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At the GVWC, we want to help you acheive your race goals, whatever they are. Maybe you're training to complete your first race or improve on your best race time. Perhaps you're ready to jump to the next race distance or you need help with better fueling and hydration. We are here for you.  


You are not alone. We all started at the same place once. We want to help you avoid some of the mistakes that we made.  Although those mistakes make for some great stories  


Below is a quick tutorial and outlines the basic formula for any racing schedule, from novice to veteran, from 5K to marathon.  


Training Schedules - It's Not Rocket Science

Training schedules are not complicated; once you learn a little training vocabulary and the magic formula. Generally, every training schedule involves 4 or 5 types of training walks. The distance of each walk and the duration of the overall training period depends on the length of the race. Work on establishing a starting pace, and you are ready to give it a go.  

Refer to the glossary of terms and let's get started with the general WEEKLY formula:


  1. Complete one to two hard training days per week. Choose from Tempo, LSD, or Interval. Focus on the purpose of that day's training. It is hard day. Go hard.

  2. Never schedule 2 hard training walks on consecutive days.

  3. All other days are Easy, Recovery, or Cross Training.

  4. LSD is the most important walk of the week.

  5. Do not increase weekly mileage by more than 10% from the previous week. (Increasing mileage too quickly is a sure-fire recipe for plantar fasciitis or shin splints.) 

  6. Every four weeks,include a "fall back" week, where weekly mileage is cut about 30%. This allows for recovery, helps prevent over-training, and ultimately prepares you to advance to the next level of your training. 

  7. Training Schedule Duration:

    • 5K - 6 to 8 weeks

    • 10K - 6 to 10 weeks

    • Half Marathon 8 - 12 weeks

    • Marathon - 16 - 20 weeks 


But, what is the pace you start traing with, you ask? That can be tricky, particularly if you are first starting out. You need to build up slowly, and through trial and error, establish a starting pace during the first few weeks of training, or even before you start your training schedule. We can help you with that, as well as developing your personalized schedule.


Below is MY actual (real time) fitness calendar, and is a very good general plan for maintaining fitness between races. My purpose is to establish and maintain base mileage for any distance race so that I do not need to "start from scratch" when it comes to training for a half or full marathon. It is essentially my year round fitness calendar. Please feel free to check out what I will be doing any day of the week.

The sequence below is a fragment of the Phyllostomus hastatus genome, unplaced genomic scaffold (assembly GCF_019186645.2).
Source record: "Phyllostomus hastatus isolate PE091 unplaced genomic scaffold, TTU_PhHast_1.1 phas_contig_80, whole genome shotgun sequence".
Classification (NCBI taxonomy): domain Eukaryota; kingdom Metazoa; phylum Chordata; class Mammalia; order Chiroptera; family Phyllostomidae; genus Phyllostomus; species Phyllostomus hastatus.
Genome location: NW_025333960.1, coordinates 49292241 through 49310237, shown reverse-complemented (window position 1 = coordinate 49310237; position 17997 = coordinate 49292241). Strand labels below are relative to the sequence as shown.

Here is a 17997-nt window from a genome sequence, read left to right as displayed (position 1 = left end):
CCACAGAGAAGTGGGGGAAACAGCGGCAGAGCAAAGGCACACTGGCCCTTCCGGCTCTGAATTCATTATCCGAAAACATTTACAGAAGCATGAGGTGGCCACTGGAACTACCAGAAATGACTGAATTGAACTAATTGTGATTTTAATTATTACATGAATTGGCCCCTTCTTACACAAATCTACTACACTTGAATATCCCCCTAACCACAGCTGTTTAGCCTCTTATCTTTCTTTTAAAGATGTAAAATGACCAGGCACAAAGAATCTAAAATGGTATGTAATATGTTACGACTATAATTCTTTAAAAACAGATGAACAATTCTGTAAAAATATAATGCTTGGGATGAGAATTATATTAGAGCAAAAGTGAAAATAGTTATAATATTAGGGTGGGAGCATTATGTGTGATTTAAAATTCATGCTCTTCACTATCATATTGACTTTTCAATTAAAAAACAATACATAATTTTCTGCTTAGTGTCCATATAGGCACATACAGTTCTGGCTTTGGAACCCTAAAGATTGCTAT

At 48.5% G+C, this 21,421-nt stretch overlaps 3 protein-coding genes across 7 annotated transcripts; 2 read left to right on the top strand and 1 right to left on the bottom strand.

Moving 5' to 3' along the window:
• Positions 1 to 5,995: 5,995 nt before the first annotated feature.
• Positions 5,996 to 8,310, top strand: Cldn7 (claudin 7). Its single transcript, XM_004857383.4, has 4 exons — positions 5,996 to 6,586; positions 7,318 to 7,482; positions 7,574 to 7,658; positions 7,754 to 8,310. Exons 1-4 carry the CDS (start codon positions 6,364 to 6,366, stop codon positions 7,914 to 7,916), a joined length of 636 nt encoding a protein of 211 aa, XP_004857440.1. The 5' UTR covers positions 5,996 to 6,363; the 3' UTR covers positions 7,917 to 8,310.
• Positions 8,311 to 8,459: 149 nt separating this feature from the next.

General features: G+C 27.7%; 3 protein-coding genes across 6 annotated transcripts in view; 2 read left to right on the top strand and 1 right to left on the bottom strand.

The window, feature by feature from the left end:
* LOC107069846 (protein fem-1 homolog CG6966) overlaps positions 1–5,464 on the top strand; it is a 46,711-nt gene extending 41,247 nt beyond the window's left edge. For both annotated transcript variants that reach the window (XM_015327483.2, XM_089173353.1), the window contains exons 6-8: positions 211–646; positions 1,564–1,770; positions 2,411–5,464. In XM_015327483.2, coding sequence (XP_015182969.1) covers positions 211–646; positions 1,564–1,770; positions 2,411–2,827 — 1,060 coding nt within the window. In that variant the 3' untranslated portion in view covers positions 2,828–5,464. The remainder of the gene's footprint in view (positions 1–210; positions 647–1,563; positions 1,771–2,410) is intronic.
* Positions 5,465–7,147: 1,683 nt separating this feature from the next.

In addition, this schedule will give a walker a really strong base for entering a 5K or 10K. You will be ready! 




Cross Training. noun [(krôstrānTo undergo or provide training in different tasks or skills.  Used to promote use and range of motion of other muscles than those used for race walking.  Increase strength and flexibility of other muscles.


Easy Day. noun [ee-zee dey] A slower-than-race-pace day by about 1 to 2 minutes per mile.  


Fall Back Week. noun [fôl bak wēk] Reduction in the number of miles walked in a week, whose purpose is to promote a period of muscle and emotional recovery during training.

Interval Day. noun [in-ter-vul dey] Workouts incorporating fast, short distances with intervals of rest (i.e., six 1/2-mile "sprints" or "repeats" with a two minute rest period between each interval.) Often done on a track. Purpose is to build speed. NOTE: Interval workouts are intended to be hard, and should be reserved for advanced walkers.


Hard Day. noun [härd dey] Hard days are days where workouts are taxing and require significant effort. Avoid performing hard workouts on consecutive days. Examples are long slow day, tempo and interval days.


Long Slow Day. noun [lawng sloh dey] The longest distance walk of training week and, arguably, the most important among all the weekly workouts. Should be 1 to 2 minutes slower than race pace. Builds strength and endurance; time on your feet. Considered hard day. Also known as LSD.  


P.R. Abbreviation for personal record or personal best. The best time accomplished for a particular distance, as in, "I hope to get a PR in my next 10K." 


Race Pace. noun [reys peys ] The per-mile pace for the race being training for. Race pace will vary by distance (i.e., pace for a 5K should be significantly faster than a half marathon, which will be faster than a marathon).


Recovery Day. noun [ri-kuhv-uh-ree dey] A day off from working out or day to cross train (and use different muscles). Especially when marathon training, recovery days are important and should not be skipped. 


Tempo. noun [tem-poh] A faster-than-race-pace day by 30 to 60 seconds. Builds speed. Considered a hard day.  

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